Effects of production stages on blending and mechanical properties of asphalt mixtures with reclaimed asphalt pavement

Significance 

Reclaimed asphalt pavement (RAP) has gained popularity as a substitute to virgin aggregates and binders used in asphalt mixtures. The use of RAP has made a good saving in terms of conserved asphalt binder. Unfortunately, aged RAP binder increases the brittleness and stiffness of reclaimed asphalt mixtures and this leads to reduced resistance to thermal and fatigue cracking in pavements.

Researchers have found that using softer virgin binder in the mix design stage could be a solution to alleviating the stiffening effect of RAP binder in high percentage RAP mixtures. Therefore, the performance of RAP mixtures could be affected by the degree of blending between the stiff aged binder and the soft virgin binder used in high percentage RAP mixtures.

Several studies have been done to establish the degree of blending that occurs between reclaimed asphalt and virgin asphalt binders. However, the effects of the production stages of RAP mixtures on their blending as well as mechanical attributes are still unclear, particularly for high percentage RAP mixtures.

The production stages that potentially can affect the blending between the virgin and RAP binders include the RAP binder transfer stage, mechanical blending stage, and diffusion stage. A previous study on a 26% RAP mixture identified the diffusion stage as the most dominant stage that affects mechanical attributes as well as the blending of reclaimed asphalt mixtures. These findings however need verification with higher percentage RAP mixture and other RAP sources.

Kun Zhang and Balasingam Muhunthan at Washington State University conducted a study in order to verify if the diffusion stage is the dominant mechanism for asphalt mixtures with other RAP sources at the RAP binder replacement ratio of 26% as well as 50%. Their research work is published in journal, Construction and Building Materials.

In view of the rheological attributes of the RAP mixtures, for example dynamic modulus and creep compliance, the authors observed that the effects of productions stages or binder blending were more critical at the intermediate temperature than at low temperatures. The diffusion stage was the most dominant stage that influenced the rheological attributes of RAP mixtures. For this reason, sufficient storage time in a silo was necessary to allow for the diffusion process to be complete between the virgin and RAP binders in a RAP mixture.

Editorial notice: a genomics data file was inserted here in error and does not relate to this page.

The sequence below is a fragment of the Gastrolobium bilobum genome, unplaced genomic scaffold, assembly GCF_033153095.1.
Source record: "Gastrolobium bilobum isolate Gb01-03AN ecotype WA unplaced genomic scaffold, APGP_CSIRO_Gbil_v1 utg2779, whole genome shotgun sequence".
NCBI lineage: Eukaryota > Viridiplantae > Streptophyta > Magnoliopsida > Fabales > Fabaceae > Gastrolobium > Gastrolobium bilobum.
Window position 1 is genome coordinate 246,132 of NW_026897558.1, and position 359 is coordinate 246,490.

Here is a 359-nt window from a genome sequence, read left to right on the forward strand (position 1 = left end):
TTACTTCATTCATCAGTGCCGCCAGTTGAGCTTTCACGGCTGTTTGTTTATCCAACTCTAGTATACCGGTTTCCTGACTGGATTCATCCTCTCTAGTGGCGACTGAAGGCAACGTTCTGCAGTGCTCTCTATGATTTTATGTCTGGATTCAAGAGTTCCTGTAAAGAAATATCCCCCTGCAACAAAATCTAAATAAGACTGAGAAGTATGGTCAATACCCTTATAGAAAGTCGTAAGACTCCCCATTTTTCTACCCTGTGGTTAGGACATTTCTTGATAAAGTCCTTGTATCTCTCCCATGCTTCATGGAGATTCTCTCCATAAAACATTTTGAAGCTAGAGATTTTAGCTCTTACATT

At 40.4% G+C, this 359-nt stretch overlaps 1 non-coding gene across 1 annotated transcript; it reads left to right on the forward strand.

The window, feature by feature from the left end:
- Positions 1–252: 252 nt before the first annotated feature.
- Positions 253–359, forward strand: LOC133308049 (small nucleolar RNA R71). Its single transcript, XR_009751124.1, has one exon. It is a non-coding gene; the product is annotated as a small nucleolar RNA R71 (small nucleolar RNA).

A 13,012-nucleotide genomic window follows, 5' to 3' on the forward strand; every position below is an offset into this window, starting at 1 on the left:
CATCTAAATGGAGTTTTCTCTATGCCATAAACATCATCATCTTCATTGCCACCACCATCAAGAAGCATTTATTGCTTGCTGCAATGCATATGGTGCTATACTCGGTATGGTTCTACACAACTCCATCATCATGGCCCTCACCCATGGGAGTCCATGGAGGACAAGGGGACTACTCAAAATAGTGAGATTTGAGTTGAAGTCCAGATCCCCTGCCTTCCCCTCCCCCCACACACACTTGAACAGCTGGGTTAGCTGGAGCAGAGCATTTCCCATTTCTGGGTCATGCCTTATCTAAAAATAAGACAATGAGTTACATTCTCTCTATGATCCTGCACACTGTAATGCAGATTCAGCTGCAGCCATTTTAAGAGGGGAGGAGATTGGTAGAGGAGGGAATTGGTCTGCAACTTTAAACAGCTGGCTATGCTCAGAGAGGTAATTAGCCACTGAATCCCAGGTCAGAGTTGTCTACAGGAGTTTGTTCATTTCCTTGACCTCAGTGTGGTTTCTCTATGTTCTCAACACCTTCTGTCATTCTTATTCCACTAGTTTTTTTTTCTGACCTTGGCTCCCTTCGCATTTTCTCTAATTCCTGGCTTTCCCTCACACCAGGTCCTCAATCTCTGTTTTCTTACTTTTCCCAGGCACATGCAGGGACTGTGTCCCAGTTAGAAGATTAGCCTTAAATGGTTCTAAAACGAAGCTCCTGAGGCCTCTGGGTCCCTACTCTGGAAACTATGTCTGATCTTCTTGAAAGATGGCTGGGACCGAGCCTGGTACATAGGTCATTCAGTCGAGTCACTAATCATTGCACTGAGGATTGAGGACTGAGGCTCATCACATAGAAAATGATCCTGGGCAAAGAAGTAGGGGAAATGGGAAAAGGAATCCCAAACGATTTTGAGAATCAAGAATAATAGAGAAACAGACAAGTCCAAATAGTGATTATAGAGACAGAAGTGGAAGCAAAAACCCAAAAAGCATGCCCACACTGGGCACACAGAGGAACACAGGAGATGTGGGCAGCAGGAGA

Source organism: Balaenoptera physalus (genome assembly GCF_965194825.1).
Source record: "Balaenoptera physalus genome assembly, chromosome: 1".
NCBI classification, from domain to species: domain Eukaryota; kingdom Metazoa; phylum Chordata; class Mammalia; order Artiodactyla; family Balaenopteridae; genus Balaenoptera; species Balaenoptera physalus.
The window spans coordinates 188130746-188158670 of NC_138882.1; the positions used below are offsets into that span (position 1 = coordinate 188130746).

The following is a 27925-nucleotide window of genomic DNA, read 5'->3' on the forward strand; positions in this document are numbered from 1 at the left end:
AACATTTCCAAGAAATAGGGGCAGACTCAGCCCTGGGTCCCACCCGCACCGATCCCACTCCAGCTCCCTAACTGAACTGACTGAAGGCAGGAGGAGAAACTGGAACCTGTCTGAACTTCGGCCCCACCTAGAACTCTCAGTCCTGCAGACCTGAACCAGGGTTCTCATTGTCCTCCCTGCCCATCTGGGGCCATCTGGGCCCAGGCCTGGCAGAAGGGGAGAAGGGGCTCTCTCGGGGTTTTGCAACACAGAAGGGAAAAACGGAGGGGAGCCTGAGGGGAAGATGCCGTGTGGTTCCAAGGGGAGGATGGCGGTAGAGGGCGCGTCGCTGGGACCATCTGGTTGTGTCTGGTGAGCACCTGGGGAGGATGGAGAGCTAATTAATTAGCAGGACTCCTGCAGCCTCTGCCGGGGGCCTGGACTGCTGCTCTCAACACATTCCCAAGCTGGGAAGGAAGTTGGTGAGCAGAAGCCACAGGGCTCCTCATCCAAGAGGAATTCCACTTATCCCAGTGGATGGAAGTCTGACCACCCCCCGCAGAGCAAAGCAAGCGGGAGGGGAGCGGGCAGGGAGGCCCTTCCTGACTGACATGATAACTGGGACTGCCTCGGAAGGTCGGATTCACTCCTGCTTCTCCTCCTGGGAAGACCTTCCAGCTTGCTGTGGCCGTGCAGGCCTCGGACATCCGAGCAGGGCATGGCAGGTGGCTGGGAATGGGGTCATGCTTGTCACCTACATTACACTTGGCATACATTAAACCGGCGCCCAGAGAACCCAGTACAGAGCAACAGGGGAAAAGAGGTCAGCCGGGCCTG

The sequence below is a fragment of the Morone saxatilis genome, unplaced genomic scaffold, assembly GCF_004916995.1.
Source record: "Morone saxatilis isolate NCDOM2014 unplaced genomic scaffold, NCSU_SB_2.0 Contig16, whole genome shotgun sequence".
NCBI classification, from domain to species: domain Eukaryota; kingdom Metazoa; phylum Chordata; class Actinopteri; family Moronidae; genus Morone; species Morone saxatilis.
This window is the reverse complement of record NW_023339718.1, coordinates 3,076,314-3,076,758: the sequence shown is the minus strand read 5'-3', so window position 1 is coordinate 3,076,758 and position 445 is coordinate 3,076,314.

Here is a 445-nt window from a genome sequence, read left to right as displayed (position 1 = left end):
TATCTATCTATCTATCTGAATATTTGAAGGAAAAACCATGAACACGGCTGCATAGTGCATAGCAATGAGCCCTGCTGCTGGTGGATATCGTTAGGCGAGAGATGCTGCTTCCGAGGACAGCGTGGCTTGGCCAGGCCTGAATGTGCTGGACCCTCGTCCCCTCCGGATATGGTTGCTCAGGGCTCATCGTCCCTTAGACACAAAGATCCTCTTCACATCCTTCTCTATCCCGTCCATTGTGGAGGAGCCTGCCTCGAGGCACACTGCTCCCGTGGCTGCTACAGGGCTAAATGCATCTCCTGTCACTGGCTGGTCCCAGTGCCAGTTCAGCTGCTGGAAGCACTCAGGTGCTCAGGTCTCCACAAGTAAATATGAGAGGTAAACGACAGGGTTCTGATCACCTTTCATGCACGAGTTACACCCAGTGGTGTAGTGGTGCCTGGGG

The diffusions stage was also the dominant stage that affected the fracture attributes at 20 °C for mixtures with 26% RAP binder replacement ratio. For mixtures with 50% RAP binder replacement ratio, mechanical blending could considerably enhance ductility and cracking resistance of high percentage RAP mixtures.

When the percentage of RAP was increased in the mixture, the stiffening effect of the aged RAP binder on the rheological as well as fracture attributes of the mixture could be amplified owing to clusters of RAP material. Therefore, adequate mixing time was necessary to enable the breakup of the RAP clusters to alleviate stiffening effects and enhance the bonding between the blended binder and aggregates.

About the author

Kun Zhang, Ph.D., is a Clinical Assistant Professor at the Department of Civil and Environmental Engineering and the Co-Director of Washington Center for Asphalt Technology (WCAT) at Washington State University (WSU).

His featured research interests and efforts focus on (1) advanced numerical modeling for particulate systems processing, production, and mechanical behaviors of asphalt mixtures, including the use of computational fluid dynamics (CFD), discrete element method (DEM), and finite element method (FEM); and (2) optimization recycling of waste pavement materials and industrial by-products in asphalt materials, including RAP/RAS, waste carbon fiber composite materials, and waste cooking oil for bio-binder development, etc. He has served as PI/Co-PI for several projects funded by various agencies, including FHWA, DOTs, and industrial companies. He serves as a reviewer for several Journals.

About the author

Balasingam Muhunthan, Ph.D., P.E., F. ASCE, is Professor and Chair of the Department of Civil and Environmental Engineering at Washington State University in Pullman, WA, USA.  He is also the Founding Director of the Washington Center for X-ray Computed Tomography, Director of Washington Center for Asphalt Technology (WCAT) and the Director of Washington State Department of Transportation Research Center (WSU-TRAC).  He has held visiting professorships at Cambridge University, the University of Auckland, and Georgia Institute of Technology.

Dr. Muhunthan’s research contributions are extensive and include multi-scale modeling of materials, geomechanics, bio-inspired materials, thermomechanics, and modeling bifurcations and instabilities in materials. Dr. Muhunthan has an extensive publication record in his areas of research. He has received several awards for his scholarly accomplishments including the Crampton Prize by the Institution of Civil Engineers, UK.

Reference

Kun Zhang and Balasingam Muhunthan. Effects of production stages on blending and mechanical properties of asphalt mixtures with reclaimed asphalt pavement. Construction and Building Materials, volume 149 (2017), pages 679–689.

 

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